I came across this recipe when I was searching for something completely different, wanting to produce some kind of tea biscuit with maple syrup – after all, I did not spend one year of my life in Canada without taking away with me a mild addiction to the distinct caramelly flavor of Canada’s proudest item of national produce. My quest brought up very little but a number of recipes for North-American style cookies unanimously (with only slight variations in degree) prescribing to drench the dough with maple syrup – skeptically, I finally ventured into one of those recipes with an outcome as unconvincing as – I must say – expected. (Needless to say that I am still very hopeful that I may one day present a suggestion on this page for how to include maple syrup into your baking which does full justice to its wonderful and unique flavor.)
On the bright side, I also came across this recipe and it made me curious enough to venture into North-American baking for a second time – this time, I believe, with a smashing outcome. In the original, the recipe comes with peanuts but I exchanged them with cashew nuts as I prefer them to peanuts for their less dominant taste. You may, of course, change them back to peanuts depending on your taste, but in any case, make sure you use blanched, unsalted nuts.
When your baking is focussed more on European baking (as is mine) you will find that it takes some getting used to handle a dough in North American baking and I am really just about starting to get a knack of it, my first attempts being complete failures – for example, I did not know how the consistency of the dough should be, ending up with either far to soft/runny doughs or far to hard ones. I also made the mistake of pressing the dough into flat patties before baking them and I ended up with some sort of unappetizing looking pancakes with hard edges and an over-baked center. To avoid these probably most obvious mistakes, note that the dough should be soft, but neither sticky nor runny – in the recipe below, it should be no problem to form small balls from the dough. After forming the dough into balls, I use a teaspoon to press them into shape; the raw cookies should still be around 1/2 cm thick. Do not press down the edges – it is sufficient and recommended to only press down the center a little bit.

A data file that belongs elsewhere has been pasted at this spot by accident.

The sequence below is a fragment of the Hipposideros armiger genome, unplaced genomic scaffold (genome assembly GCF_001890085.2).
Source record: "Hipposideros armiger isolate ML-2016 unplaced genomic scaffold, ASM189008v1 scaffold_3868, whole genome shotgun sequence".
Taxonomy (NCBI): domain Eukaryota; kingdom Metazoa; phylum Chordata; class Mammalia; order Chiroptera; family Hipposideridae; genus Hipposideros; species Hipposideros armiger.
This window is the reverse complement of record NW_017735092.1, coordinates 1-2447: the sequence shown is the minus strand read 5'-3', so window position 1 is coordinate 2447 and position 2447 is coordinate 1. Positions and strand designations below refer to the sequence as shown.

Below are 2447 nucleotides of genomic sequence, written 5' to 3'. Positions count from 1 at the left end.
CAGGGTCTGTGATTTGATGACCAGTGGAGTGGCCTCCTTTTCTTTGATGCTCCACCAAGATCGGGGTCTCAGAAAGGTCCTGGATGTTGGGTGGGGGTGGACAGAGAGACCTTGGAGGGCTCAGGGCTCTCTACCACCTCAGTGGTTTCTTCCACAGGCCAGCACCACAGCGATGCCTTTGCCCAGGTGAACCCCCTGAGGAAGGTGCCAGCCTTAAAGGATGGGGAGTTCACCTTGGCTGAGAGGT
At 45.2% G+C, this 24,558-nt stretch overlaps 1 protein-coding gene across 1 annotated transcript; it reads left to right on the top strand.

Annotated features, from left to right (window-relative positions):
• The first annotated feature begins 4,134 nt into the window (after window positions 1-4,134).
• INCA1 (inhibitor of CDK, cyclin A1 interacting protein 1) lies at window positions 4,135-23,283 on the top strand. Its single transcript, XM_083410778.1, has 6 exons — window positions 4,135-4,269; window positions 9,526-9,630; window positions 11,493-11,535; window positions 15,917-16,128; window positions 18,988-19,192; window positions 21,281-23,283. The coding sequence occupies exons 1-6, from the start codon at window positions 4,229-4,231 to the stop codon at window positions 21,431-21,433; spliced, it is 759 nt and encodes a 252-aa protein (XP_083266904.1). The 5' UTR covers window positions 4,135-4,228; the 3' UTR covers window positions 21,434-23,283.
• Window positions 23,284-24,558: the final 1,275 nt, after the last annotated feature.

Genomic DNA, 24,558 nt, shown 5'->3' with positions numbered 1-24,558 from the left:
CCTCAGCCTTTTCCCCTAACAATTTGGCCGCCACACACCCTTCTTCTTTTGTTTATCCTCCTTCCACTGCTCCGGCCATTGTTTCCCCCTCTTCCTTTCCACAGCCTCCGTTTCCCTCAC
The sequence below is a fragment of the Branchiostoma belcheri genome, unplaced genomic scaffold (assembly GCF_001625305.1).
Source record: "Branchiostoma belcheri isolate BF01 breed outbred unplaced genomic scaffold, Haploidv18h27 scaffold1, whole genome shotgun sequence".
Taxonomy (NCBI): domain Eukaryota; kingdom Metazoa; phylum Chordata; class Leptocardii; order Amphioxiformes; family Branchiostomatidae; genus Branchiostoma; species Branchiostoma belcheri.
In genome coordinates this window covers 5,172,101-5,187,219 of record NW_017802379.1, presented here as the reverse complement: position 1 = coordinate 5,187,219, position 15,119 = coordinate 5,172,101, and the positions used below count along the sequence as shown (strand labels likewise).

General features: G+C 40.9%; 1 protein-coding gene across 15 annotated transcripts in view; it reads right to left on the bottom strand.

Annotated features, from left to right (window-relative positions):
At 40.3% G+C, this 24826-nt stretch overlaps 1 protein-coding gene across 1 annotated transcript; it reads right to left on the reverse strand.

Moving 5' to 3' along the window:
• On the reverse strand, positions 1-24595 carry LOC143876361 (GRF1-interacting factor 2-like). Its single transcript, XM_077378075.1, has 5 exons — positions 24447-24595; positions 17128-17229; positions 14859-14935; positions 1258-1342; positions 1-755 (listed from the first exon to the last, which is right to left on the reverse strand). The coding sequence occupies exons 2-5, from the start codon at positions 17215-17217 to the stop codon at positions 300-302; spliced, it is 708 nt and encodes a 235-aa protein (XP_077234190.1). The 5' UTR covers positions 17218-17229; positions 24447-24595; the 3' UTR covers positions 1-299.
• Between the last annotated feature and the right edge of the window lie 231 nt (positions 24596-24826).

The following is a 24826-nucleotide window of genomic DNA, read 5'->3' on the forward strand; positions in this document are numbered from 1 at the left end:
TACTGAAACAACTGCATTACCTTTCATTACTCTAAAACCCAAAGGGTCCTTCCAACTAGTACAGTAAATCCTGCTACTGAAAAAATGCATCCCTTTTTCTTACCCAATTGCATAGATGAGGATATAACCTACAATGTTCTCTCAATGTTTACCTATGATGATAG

The recipe below will produce around 30 small or around 15 large cookies. It calls for varying the basic recipe in almost any way you wish – for example, try making it with macadamia nuts and white chocolate, exchange the toffee with hard caramel candy (which also has the benefit of being less runny – however, chop finely if you love your teeth) or decorate them with M&M’s or Smarties.
- 100 grams of milk chocolate
- 50 grams of dark chocolate
- 75 grams of cashew nuts (blanched, unsalted)
- 50 grams of soft toffees
- 125 grams of butter (soft)
- 1 large or 2 small eggs
- 50 grams of cocoa powder (from the baking section)
- 1/2 tea spoon of baking soda
- 150 to 200 grams of all-purpose white flour
- 60 to 80 grams of sugar
- Chop both types of chocolate, the nuts and the toffees into small chunks. Set aside a few of the nuts and toffee chunks for decoration.
- Beat the butter with an electric mixer until creamy. The color of the butter should change to almost white. Add the eggs and continue beating until creamy.
- Pass the cocoa powder, the baking soda and the flour through a fine mesh and then add bit by bit to the butter-egg-mix. Add the sugar at the end (depending on how sweet you like your cookies, add either more or less sugar within the range indicated above). You can still use the electric mixer at the beginning of adding the cocoa powder etc., but will gradually have to start kneading the dough as you integrate the flour. Start with 150 grams of flour, but add more if the dough should still be sticky.
- After adding the sugar, carefully integrate the chocolate chunks as well as the nuts and toffee (excluding the ones set aside for decoration). Do not knead for too long as the chocolate chunks will otherwise start melting from the warmth of you hands; they should however remain chunky.
- Cover a baking tray with baking paper. Pre-heat the oven to 180 degrees Celsius (fan oven).
- Form little balls of dough and put them on the baking tray. Use a teaspoon to portion the dough (approx. one heaped teaspoon of dough for the small cookies, two for large cookies). Leave space between the individual balls (12 per tray). Finally, press the balls into cookie shape with a teaspoon. Make sure they are still approx. 1/2 cm thick and do not press down the edges.
- Bake for 12 minutes and let cool down. They are perfect when the center is still moist and the outside nicely baked..